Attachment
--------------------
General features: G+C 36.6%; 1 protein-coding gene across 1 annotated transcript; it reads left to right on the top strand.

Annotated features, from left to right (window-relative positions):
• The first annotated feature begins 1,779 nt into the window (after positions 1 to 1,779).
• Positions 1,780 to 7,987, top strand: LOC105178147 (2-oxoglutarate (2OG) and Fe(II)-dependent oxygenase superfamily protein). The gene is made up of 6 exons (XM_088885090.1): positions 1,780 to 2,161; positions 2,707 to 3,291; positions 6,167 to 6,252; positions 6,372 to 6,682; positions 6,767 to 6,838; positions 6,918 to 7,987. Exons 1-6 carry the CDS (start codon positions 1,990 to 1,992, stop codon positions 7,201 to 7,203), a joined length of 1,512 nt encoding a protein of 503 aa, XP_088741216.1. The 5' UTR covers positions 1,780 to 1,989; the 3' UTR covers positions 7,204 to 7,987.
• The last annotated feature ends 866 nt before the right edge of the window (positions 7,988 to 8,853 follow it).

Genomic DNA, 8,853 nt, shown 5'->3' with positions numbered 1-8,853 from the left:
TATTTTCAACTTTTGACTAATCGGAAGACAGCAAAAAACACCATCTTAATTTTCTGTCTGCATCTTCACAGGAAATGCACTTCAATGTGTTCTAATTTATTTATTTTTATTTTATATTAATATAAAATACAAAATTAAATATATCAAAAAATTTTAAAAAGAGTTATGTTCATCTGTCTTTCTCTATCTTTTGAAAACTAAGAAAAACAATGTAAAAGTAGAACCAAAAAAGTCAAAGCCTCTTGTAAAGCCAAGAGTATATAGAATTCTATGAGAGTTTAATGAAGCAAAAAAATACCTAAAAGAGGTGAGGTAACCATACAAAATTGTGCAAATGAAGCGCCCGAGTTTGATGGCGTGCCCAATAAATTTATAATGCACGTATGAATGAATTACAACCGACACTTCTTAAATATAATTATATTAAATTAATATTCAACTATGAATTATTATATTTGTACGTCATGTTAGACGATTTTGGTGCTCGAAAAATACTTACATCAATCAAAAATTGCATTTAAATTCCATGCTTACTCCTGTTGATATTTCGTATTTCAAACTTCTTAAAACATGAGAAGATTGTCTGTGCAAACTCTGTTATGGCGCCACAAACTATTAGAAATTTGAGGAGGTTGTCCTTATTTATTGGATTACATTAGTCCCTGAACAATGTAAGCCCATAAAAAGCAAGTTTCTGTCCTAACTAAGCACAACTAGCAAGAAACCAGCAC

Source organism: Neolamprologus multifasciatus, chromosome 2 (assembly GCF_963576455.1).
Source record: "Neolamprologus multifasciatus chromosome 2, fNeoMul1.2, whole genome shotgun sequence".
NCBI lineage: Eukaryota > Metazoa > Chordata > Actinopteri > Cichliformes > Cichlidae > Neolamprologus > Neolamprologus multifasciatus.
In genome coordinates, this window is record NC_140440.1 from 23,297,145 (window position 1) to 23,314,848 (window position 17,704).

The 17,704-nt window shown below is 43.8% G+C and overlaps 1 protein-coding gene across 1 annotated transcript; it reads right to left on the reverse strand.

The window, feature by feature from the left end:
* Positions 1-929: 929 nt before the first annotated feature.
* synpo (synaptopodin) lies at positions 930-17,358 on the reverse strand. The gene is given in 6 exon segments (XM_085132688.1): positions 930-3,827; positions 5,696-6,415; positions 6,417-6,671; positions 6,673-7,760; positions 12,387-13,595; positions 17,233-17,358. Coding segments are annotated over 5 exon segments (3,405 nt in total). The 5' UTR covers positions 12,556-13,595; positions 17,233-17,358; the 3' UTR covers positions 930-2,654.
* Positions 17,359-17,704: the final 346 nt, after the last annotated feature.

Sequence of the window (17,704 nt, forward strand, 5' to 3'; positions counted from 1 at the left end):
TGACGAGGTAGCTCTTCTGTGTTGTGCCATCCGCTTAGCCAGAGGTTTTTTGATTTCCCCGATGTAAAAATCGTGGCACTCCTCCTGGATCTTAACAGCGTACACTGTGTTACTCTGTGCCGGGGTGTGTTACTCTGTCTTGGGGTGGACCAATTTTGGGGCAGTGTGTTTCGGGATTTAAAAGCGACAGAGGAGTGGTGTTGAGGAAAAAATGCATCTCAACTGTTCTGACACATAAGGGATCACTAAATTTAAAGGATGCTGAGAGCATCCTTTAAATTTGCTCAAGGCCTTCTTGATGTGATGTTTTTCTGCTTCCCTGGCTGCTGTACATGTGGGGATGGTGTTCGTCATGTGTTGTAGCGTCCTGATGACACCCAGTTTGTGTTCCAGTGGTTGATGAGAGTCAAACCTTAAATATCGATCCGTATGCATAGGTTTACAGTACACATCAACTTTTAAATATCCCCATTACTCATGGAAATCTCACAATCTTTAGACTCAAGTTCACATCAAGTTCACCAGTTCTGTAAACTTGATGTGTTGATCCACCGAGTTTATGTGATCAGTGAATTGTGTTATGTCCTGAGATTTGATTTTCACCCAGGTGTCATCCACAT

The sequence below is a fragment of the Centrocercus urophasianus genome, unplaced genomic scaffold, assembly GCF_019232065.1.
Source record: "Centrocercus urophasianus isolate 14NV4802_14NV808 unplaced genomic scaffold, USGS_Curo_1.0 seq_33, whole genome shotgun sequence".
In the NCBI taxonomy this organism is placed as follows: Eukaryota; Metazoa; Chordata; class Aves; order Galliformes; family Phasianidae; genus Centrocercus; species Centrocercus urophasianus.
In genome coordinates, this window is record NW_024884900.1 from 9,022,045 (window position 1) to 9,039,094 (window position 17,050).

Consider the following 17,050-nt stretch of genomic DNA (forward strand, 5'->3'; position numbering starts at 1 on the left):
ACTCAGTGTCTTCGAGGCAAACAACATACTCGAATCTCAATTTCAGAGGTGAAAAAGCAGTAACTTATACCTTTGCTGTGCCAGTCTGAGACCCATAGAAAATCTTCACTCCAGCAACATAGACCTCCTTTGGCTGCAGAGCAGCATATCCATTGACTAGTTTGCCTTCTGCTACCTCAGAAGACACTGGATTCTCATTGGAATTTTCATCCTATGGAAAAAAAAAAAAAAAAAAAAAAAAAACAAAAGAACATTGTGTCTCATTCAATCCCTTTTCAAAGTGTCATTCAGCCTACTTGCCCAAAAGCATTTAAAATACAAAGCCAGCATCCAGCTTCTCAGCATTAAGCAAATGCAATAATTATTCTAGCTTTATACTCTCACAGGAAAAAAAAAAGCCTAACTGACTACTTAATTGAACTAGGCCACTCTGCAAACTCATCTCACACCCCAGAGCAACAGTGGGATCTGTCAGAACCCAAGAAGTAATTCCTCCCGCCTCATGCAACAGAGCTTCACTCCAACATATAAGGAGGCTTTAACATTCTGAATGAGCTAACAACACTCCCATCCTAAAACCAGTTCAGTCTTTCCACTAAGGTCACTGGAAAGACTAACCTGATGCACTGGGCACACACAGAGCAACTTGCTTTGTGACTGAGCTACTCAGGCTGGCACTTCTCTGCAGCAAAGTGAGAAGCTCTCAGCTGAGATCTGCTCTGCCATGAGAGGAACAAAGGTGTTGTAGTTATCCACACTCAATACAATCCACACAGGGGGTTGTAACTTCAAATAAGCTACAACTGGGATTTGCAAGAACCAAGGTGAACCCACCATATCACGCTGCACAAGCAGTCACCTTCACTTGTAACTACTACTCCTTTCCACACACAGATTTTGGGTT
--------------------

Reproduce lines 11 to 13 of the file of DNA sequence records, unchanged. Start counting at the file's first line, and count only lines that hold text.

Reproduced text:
In genome coordinates, this window is record NC_140440.1 from 23,297,145 (window position 1) to 23,314,848 (window position 17,704).

The 17,704-nt window shown below is 43.8% G+C and overlaps 1 protein-coding gene across 1 annotated transcript; it reads right to left on the reverse strand.

The window, feature by feature from the left end: